'Medical apartheid:' Anti-vaxxer loses battle after ICBC fired her | iNFOnews | Thompson-Okanagan's News Source
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'Medical apartheid:' Anti-vaxxer loses battle after ICBC fired her

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An ICBC worker who called the government's mandatory vaccination policy a "medical apartheid in the workplace" has lost a fight with her union after it refused to challenge ICBC's vaccination policy.

ICBC worker Ruth Menekerious took her case to the Labour Relations Board arguing the Canadian Office and Professional Employees Union, Local 378 breached its duty to her as a union member because it wouldn't challenge ICBC's policy.

According to an Aug. 26 Labour Relations Board decision, Menekerious said putting employees on unpaid leave for not getting vaccinated was "medical discrimination."

The decision says the union told Menekerious she would have to get vaccinated by Nov. 22, 2021, or she would be placed on unpaid leave.

However, Menekerious did not get vaccinated and was placed on unpaid leave the next day.

Menekerious argued her dismissal was against her collective agreement and made multiple inaccurate statements about vaccination in her arguments.

"ICBC's policy is political, biased and discriminatory without any scientific proof to support their discrimination and coercion," she argued. "ICBC did no testing to show how vaccination and their new policy ensures safety and health in the workplace, prevents infection or stops transmission of COVID-19."

Menekerious argued her union should have stood up for her and challenged the policy on behalf of all unvaccinated workers that were let go.

"ICBC continues discriminating against employees creating medical apartheid in their workplaces for ideological and political purposes and the Union does not challenge the policy," she argued.

However, the Labour Board didn't buy it.

The Labour Board says the union is entitled to take a different view than one of its members about a policy.

Menekerious isn't the first union member to argue their union should have stuck up for them in the last few months.

In July, Cranbrook healthcare worker Kerry Killoran challenged her union for "conspiring against her" after it refused to challenge Interior Health's vaccination policy.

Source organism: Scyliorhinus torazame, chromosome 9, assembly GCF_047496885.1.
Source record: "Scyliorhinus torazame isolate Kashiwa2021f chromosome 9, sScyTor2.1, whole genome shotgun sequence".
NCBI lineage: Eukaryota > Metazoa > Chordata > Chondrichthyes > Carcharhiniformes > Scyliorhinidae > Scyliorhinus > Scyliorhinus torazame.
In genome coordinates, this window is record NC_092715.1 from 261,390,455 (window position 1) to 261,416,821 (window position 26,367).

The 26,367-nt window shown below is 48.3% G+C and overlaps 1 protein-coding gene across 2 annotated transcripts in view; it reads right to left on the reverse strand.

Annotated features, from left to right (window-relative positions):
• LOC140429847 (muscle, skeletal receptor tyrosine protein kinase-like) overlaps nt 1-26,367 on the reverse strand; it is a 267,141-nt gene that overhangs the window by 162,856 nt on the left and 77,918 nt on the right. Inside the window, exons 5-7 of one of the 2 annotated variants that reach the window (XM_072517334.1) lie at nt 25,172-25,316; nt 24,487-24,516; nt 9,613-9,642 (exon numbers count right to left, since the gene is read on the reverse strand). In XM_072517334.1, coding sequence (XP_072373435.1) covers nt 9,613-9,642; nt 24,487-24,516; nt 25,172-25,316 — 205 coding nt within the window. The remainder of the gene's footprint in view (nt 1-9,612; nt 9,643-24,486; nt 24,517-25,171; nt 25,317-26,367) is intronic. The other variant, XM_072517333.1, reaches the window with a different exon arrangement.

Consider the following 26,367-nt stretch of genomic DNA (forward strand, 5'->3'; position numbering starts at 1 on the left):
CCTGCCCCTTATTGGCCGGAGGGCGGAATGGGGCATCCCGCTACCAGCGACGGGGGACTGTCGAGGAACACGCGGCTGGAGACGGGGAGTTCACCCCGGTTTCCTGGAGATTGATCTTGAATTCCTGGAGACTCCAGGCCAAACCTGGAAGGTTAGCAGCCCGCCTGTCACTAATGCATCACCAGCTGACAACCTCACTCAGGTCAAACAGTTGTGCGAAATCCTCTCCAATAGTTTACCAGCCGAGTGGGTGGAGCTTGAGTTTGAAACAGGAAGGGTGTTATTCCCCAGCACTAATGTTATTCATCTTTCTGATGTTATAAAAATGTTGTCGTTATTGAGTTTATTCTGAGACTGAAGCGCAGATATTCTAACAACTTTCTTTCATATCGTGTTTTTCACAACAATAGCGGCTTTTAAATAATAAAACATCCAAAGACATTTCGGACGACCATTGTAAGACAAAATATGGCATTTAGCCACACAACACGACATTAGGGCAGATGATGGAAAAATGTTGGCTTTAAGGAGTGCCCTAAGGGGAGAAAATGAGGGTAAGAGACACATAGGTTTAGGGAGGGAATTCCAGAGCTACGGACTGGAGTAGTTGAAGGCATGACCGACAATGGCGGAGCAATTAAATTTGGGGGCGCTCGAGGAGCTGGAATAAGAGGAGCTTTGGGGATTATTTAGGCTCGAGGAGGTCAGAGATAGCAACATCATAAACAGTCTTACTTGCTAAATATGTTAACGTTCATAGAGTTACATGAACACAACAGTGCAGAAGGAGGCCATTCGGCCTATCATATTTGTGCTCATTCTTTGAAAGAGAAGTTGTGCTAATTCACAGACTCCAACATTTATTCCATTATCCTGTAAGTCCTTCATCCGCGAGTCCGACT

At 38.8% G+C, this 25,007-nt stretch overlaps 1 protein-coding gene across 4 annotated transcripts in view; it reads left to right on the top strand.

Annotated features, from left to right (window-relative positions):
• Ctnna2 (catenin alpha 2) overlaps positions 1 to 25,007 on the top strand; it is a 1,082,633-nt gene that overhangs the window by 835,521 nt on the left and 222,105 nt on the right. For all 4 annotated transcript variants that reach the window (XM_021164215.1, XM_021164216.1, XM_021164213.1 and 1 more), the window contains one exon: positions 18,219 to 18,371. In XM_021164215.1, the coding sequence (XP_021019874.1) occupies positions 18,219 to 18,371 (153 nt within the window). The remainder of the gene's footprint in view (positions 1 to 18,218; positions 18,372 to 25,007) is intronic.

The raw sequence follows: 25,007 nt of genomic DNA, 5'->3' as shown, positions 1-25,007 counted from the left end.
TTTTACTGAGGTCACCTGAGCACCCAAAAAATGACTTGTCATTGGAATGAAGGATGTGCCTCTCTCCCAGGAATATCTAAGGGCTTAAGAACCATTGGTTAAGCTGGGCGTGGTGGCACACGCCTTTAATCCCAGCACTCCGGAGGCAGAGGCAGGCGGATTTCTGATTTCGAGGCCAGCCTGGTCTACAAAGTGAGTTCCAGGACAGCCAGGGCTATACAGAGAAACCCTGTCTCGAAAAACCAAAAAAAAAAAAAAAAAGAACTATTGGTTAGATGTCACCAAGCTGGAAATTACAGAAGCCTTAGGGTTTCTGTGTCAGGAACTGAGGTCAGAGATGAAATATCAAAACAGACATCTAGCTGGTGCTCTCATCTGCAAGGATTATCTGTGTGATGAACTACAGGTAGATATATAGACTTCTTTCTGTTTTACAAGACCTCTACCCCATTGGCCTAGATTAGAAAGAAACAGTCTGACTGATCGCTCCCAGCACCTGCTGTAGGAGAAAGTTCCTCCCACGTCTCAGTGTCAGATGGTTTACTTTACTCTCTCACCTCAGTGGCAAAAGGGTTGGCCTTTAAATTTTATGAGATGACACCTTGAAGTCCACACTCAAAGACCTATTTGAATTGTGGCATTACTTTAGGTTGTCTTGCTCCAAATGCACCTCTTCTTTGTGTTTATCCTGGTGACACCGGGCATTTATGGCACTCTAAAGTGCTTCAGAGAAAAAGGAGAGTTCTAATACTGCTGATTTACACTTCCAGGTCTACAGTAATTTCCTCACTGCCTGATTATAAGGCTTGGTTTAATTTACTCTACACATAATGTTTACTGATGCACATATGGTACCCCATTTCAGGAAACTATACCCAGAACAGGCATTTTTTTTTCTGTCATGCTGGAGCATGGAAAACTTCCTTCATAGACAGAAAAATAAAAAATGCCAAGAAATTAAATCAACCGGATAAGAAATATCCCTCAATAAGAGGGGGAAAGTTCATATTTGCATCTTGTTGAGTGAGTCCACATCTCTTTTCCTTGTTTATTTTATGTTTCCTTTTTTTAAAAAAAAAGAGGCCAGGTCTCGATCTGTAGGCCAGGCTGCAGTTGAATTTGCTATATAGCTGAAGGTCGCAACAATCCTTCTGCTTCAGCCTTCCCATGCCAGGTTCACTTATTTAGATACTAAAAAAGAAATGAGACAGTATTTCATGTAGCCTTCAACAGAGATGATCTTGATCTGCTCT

READ MORE: Anti-vaxxer loses fight with union after being fired by Interior Health

Menekerious argued the union didn't use any of the case law or other documentation she sent them to fight her cause.

The Labour Board ruled the union had obtained a legal opinion about ICBC's vaccination policy and while there were some "specific areas" where it "may have overstepped its rights" the policy was reasonable.

The union had challenged the vaccination policy for failing to provide staff with 60 days' notice before implementing the policy. The decision does not state the outcome of this challenge.

Menekerious also accused the union of discriminating against her by not challenging ICBC.

However, the Labour Board dismissed her claims pointing out she never asked for an accommodation based on disability, religion or any other grounds, so therefore the union couldn't have discriminated against her.

The Labour Board ruled that while Menekerious disagreed with her union's stance on vaccinations it doesn't breach her collective agreement or rights as a union member.

Ultimately, the Labour Board dismissed the case.

READ MORE: B.C. pharmacist that reused syringe barrel for COVID-19 vax suspended


To contact a reporter for this story, email Ben Bulmer or call (250) 309-5230 or email the editor. You can also submit photos, videos or news tips to the newsroom and be entered to win a monthly prize draw.

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